The Meta of Happiness

What is happiness? Is it a state of mind? A philosophy? Is it an emotion that we can manage like anger and sadness?

“Happiness is the meaning and the purpose of life, the whole aim and end of human existence.” ~ Aristotle.

Aristotle helped us understand happiness in two distinct parts:

Hedonia: the feeling of pleasure, enjoyment, and satisfaction and the absence of stress and distress.

Eudaimonia: a good life based on authenticity, personal growth, while contributing to a purpose larger than oneself. 

It turns out Aristotle’s two thousand year-old wisdom still applies today. University of Pennsylvania psychology professor, Dr. Martin Seligman has identified three dimensions of a happy life that correlate well with Aristotle’s ideas:

The Pleasant Life (pleasure seeking). Looking for opportunities to maximize feelings of pleasure while minimizing feelings of pain.

The Good Life (engagement). Seeking happiness by using our signature strengths to fulfill our desires by pursuing our passions.

The Meaningful Life (wellbeing). Finding happiness using one’s strengths, abilities, and passions in the pursuit of and service towards a greater good.

While happiness is individual, it is also universal. Happiness has become recognized by the United Nations as a key measure of social progress in the world. The World Happiness Report, which ranks 155 countries by their happiness levels, found that, while the Nordic countries topped the list, the USA plummeted from 3rd place in 2006 to 19th in 2016.

Globally, we are richer than ever before, have greater access to advanced medicine, technology, information, healthy food, and live in a time of unprecedented freedom and opportunities. So why are so many of us still so unhappy?

It seems we stick with jobs we dislike, relationships that are unhealthy, are cynical about our institutions, and burden ourselves with attaining and maintaining ‘stuff’. Basically we’re overextended, underappreciated, have fewer social supports, and feel more uncertain than we have in over a decade. And what’s the typical response to this malaise? We put our heads down, roll up our sleeves, and work harder. That’s a recipe for keeping our happiness at bay.

The good news is we can learn ways to respond to our situations in ways that create and promote our happiness. That’s where Positive Psychology comes into play.

Positive Psychology suggests each of us is born with a ‘set-point’ for happiness. Basically, some of us are naturally wired to be happier than others. While our set points remain relatively constant, evidence suggests they increase or decrease depending upon our interpretation and responses to events. This means that, though our DNA, genes, and personality traits impact how happy we are, we ultimately have some control over our own happiness. But there’s a catch.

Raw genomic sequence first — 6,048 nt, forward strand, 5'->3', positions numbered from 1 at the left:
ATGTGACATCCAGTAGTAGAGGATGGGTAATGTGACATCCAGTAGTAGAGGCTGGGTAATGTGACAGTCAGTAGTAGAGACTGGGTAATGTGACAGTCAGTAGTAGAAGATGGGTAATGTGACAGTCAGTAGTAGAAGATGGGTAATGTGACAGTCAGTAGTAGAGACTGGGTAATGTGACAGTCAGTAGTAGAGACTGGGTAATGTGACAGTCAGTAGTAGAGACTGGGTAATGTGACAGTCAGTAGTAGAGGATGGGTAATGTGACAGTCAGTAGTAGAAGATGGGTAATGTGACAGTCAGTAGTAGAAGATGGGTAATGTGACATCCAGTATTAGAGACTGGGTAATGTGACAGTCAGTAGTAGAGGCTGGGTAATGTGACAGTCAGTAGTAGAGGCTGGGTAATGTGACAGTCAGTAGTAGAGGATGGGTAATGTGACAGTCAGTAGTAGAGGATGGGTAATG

Simply wanting to experience more happiness won’t make it so. The happiest people are the ones who take charge of their attitudes, thoughts, feelings, and behaviors. The bottom line is, happy people are highly intentional.

Knowing that the power to create our own happiness resides within each of us is, well, empowering. But before creating new happiness habits it’s critical to first eliminate habits that interfere with happiness.

By letting it go it all gets done. The world is won by those who let it go. But when you try and try, the world is beyond winning.” ~ Lao Tzu

There are many habits that interfere with our ability to feel happy. The first step to experiencing more happiness is letting these things go:

The idea that life is hard. 
If happiness is a choice, so is our belief that life is hard. Life is exactly as hard (or as easy) as we decide. This isn’t about minimizing obstacles or difficult circumstances. It’s about choosing the mantra life is easy.

Being distrustful. 
We live in a cynical world and it can be hard to trust people. But distrusting others impedes our ability to be intimate and form the relationships central to happiness.

Comparing ourselves to others. 
When we look at others to determine our own worth we’re biased – we take the worst we believe is true of ourselves, and compare it to the best we imagine in someone else.

Trying to control life. 
Things seem to go more smoothly, with much less stress, when we allow a situation to unfold naturally instead of trying to force a result. 

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